By: Emily Williams
One way to enhance your facility’s social media page is by posting photographs. Pictures grab the attention of your audience and allow your organization to become more relatable. Including photographs of your office and staff can help achieve these goals.
Before posting a photo of your practice, be sure you ask yourself the following questions:
- Are there patients in my photo?
According to HIPAA privacy laws, photographs fall under the category of Patient Health Information (PHI), and cannot be disclosed without a patient’s consent. This includes patients who are the subject of the photo as well as patients who appear in the background.
HCA affiliated organizations must have each patient in the photograph sign both of these release forms before using the photo online or for other marketing purposes:
- Is there any Patient Health Information (PHI) in my photo?
If there is a computer screen or a stack of files in the photo, there is a good chance that patient health information (like names, contact information or health records) is visible. Even if you feel like the words are not easily seen, there are tools that allow users to zoom in on this information. Never post a photo with any type of patient information, no matter how small it may appear in the photo.
- Does this photo accurately represent my office’s brand?
Think about the brand that your office is representing. If your photograph represents the culture and personality of your office while upholding the standards of your organization, it is likely a good photograph to post online. However, if the photograph sends a message that your organization would not condone, do not post it. Does your office appear messy or unorganized? Is your staff acting unprofessionally in the picture? When in doubt, don’t post. For online images, it is better to be safe than sorry.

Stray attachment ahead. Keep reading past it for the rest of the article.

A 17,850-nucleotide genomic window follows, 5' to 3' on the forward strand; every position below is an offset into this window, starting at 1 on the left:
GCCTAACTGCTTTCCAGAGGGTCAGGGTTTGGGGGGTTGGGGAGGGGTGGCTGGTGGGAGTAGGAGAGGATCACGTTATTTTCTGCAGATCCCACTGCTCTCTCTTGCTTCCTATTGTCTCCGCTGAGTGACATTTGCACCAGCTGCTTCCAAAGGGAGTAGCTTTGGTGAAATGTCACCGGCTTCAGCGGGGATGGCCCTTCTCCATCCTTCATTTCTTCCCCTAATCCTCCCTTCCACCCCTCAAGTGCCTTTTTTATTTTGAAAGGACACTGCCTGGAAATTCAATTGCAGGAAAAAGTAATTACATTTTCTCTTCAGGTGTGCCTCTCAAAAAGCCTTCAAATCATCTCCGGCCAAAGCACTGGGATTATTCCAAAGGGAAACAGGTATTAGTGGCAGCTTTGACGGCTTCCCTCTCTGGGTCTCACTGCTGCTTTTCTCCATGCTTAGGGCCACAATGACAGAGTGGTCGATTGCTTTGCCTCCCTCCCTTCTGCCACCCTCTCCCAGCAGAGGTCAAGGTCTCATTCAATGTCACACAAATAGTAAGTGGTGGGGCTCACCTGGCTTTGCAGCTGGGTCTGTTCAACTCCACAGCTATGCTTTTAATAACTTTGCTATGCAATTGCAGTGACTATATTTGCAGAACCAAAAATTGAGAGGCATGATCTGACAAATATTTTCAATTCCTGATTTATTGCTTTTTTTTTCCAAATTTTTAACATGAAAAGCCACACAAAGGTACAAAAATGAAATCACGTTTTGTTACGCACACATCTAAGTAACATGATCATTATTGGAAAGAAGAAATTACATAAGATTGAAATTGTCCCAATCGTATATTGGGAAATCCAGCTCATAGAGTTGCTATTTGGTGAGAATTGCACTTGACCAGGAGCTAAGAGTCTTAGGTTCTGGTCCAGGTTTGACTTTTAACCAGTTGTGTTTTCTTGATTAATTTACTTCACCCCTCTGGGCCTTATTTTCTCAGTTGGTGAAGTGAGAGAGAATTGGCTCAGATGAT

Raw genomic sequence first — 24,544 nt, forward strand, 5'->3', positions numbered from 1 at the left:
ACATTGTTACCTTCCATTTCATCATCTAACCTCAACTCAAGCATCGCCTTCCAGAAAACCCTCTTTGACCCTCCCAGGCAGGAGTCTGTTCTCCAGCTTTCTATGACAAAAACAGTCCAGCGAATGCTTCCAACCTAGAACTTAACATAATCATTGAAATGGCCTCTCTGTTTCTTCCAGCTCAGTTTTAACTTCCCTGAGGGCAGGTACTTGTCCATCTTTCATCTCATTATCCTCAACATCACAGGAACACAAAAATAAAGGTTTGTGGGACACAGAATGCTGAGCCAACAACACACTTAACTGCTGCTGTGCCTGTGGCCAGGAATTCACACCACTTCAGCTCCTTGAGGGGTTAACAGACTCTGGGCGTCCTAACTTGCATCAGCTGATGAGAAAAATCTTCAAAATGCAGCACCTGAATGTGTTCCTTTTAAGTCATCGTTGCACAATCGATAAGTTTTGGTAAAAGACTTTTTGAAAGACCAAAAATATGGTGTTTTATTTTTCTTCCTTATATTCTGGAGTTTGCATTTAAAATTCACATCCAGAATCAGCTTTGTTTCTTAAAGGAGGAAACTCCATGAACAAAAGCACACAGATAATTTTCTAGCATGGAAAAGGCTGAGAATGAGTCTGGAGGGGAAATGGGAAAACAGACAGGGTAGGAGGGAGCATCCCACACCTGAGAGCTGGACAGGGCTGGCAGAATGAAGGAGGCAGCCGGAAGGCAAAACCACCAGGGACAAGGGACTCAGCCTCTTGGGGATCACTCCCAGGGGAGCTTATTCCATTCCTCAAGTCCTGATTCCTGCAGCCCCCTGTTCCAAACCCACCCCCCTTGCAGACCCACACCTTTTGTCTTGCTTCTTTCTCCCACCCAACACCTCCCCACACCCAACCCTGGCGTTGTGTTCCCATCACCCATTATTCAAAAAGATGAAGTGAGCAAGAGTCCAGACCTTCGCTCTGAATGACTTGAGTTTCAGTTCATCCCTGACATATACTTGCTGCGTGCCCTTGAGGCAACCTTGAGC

Below are three examples of photos that were recently posted to HCA-affiliated sites. These photos are excellent examples of images that do not include patient health information and accurately represent the brand and culture of the office.
Tri-Star Centennial Medical Center supporting the American Heart Association’s Go Red for Women campaign on National Wear Red Day in February
Team members from The Medical Center of Aurora volunteering at the Food Bank of the Rockies’ mobile pantry
The Medical Center of Plano ER staff wearing BOOM shirts in recognition of their outstanding ranking in patient satisfaction
When you post photos online, remember that once a photo hits the web, it lives there forever. By asking yourself these three questions before posting, you will be able to select appropriate photos to represent your organization. Always put your best face forward online!